Paragraphs 13 through 15 read: "'It is my opinion ... the only reason Michelle Thrun sustained a closed-head injury, and other injuries, is because Ms. Grant continued to drive even after she knew that she was experiencing ‘blackouts,'" Inosencio wrote in the statement."
" 'Ms. Grant chose to ignore her own medical history, and put the safety of others in this community at substantial risk'."
"Grant also had Fluoxetine, commonly known as Prozac, in her system. The drug is an antidepressant that can impair judgment, thinking or motor skills, according to the lawsuit."
Accident victim who was struck by car sues driver in Jackson County Circuit Court
December 16, 2009, 12:13AMWhen Karen Grant's Honda hit runner Michelle Thrun last spring, the impact was so great Thrun's shoes came off her feet, her head left a concave indent in the windshield, and her body damaged the car exterior.
For the injuries, mental anguish, pain and other suffering Thrun and her husband, David, are suing Grant, 39.
The Blackman Township couple filed the suit last week in Jackson County Circuit Court, and it has been assigned to Judge Chad Schmucker.
It asks the court to hold Grant responsible for Thrun's damages, which include a closed-head injury, a concussion, severe contusions and past or future wage losses.
Grant, also of Blackman Township, was southbound on N. Dettman Road on May 28 when her 1987 Honda Prelude crossed the centerline. It struck Thrun as she was running south on the shoulder of the northbound lane, police reported. There was nothing wrong with her car, and Grant did not apply her brakes, according to the lawsuit.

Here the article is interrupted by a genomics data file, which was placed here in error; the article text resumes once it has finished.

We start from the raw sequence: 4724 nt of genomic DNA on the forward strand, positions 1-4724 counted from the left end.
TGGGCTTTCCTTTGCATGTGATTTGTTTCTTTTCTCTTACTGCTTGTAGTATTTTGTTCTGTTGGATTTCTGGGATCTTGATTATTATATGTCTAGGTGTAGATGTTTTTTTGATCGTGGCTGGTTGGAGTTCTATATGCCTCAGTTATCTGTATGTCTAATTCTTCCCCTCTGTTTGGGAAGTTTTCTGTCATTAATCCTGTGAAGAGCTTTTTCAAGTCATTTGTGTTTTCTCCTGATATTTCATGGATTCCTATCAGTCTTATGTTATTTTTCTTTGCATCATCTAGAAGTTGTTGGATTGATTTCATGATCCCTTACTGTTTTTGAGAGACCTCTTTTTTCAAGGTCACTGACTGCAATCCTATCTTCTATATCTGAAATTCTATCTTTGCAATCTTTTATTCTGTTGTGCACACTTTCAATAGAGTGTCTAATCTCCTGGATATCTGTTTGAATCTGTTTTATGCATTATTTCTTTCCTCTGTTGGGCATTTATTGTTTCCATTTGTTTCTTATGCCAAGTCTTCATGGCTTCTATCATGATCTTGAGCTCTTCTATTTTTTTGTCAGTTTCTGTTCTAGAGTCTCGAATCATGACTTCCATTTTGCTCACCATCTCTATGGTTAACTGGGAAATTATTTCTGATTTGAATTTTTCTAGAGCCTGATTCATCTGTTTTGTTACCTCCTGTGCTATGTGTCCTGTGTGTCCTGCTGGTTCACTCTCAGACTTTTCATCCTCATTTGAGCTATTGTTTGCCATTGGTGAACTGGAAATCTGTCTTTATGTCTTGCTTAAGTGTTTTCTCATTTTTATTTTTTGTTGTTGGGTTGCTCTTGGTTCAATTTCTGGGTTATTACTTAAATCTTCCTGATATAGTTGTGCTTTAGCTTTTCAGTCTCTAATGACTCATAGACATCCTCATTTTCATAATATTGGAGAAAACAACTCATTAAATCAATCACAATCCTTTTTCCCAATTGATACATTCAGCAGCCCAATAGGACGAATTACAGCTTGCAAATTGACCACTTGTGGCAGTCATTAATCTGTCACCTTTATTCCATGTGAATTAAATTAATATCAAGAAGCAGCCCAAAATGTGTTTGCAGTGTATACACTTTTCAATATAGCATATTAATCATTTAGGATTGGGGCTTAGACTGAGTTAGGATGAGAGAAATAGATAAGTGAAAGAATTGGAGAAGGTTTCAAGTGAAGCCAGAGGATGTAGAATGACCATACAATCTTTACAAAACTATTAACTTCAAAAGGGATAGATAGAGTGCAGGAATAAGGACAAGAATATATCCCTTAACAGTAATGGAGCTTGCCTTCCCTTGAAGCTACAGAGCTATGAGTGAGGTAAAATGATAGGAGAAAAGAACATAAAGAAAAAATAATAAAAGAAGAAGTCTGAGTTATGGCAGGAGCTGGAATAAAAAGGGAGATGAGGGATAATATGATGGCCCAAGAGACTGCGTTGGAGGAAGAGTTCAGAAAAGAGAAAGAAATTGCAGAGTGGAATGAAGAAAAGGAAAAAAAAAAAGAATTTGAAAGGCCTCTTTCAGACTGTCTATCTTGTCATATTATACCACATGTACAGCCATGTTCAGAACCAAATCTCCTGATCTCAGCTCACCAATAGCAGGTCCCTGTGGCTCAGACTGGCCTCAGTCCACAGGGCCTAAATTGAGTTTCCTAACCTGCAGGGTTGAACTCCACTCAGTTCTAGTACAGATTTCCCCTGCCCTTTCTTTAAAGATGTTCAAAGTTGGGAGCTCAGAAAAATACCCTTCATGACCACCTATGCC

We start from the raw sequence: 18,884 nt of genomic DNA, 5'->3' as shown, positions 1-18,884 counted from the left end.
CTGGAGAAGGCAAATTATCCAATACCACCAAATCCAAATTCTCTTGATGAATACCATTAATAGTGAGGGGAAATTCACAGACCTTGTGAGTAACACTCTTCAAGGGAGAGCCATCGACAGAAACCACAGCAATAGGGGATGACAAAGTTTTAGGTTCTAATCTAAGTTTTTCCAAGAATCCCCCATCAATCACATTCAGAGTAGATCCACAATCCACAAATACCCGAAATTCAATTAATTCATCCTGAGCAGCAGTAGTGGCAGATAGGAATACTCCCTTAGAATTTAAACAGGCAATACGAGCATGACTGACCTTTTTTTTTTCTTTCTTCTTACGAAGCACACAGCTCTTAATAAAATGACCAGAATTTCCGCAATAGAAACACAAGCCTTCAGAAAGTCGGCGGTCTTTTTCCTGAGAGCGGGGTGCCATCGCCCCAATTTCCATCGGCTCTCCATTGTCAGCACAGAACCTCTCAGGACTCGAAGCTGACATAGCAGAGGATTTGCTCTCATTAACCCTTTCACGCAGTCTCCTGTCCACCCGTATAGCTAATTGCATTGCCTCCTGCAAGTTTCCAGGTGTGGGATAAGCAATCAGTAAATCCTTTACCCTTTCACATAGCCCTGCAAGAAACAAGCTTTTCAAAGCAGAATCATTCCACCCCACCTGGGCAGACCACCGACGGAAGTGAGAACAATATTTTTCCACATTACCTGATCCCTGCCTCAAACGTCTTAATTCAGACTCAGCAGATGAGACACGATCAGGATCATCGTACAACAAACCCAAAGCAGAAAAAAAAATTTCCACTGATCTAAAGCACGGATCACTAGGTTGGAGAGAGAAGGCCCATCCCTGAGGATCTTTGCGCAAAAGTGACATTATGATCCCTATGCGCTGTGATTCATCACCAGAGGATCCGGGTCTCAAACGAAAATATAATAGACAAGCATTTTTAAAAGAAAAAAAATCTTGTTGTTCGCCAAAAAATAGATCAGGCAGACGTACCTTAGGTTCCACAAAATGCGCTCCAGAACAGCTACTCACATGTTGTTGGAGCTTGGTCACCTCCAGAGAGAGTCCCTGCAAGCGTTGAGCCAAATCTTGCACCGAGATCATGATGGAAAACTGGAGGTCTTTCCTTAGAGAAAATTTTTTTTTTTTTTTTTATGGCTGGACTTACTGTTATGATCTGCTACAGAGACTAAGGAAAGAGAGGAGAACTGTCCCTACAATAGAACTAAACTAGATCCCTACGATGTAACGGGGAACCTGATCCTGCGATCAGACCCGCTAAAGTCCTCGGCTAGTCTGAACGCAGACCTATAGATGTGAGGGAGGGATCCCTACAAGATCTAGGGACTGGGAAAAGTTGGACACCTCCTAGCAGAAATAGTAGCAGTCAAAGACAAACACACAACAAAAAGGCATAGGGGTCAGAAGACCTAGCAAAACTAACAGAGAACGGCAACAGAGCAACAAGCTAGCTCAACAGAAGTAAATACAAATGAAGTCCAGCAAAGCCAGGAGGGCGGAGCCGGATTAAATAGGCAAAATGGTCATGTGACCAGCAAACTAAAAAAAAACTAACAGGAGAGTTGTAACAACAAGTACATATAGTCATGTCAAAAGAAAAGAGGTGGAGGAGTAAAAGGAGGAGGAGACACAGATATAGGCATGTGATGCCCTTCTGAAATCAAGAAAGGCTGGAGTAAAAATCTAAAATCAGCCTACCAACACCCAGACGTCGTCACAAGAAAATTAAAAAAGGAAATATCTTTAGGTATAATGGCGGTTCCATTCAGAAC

Investigators concluded Grant "blacked out" while driving, and had similar experiences in the past.
Neither Grant nor an attorney acting on her behalf had filed a response to the lawsuit as of Tuesday. Efforts to reach Grant were not successful.
Her lawyer in a pending, related criminal case, Christopher Dickerson, said Grant feels "horrible" about the crash. "She realizes this lady could have died."
When Dickerson and Grant talk, Grant usually is in tears, Dickerson said. "She is definitely remorseful."
The Jackson County Prosecutor's Office charged Grant in August with felonious driving, punishable by up to two years in prison and a $2,000 fine. She pleaded no contest to the charge Dec. 1. Circuit Judge John McBain is to sentence her Jan. 28, according to a statement released by Thrun's lawyer, Bruce Inosencio Jr.
Grant admitted she had previously experienced losses of consciousness while driving, according to the lawsuit. At least once before the crash, her son had to take control of the steering wheel during one of those episodes.
What causes the blackouts is not clear, Dickerson said. She is continuing to visit a doctor and no longer drives, he said. The Michigan Secretary of State has revoked her license, he said.
"It is my opinion ... the only reason Michelle Thrun sustained a closed-head injury, and other injuries, is because Ms. Grant continued to drive even after she knew that she was experiencing ‘blackouts,'" Inosencio wrote in the statement.
"Ms. Grant chose to ignore her own medical history, and put the safety of others in this community at substantial risk."
Grant also had Fluoxetine, commonly known as Prozac, in her system. The drug is an antidepressant that can impair judgment, thinking or motor skills, according to the lawsuit.
Dickerson said there were "detected" amounts of the medication in her blood, but testing did not reveal how much. The lawsuit alleges she did not have a prescription for the drug.
Since the crash, Michelle Thrun, who once ran a marathon in less than four hours, has not been able to run as fast or far as she once did.
She spent about two days in the hospital, had to use a walker for weeks and has struggled to cope with what happened.
In August, she said it is "terrifying" whenever she is running and hears a car approach from behind.
She did not return messages left this week at her home.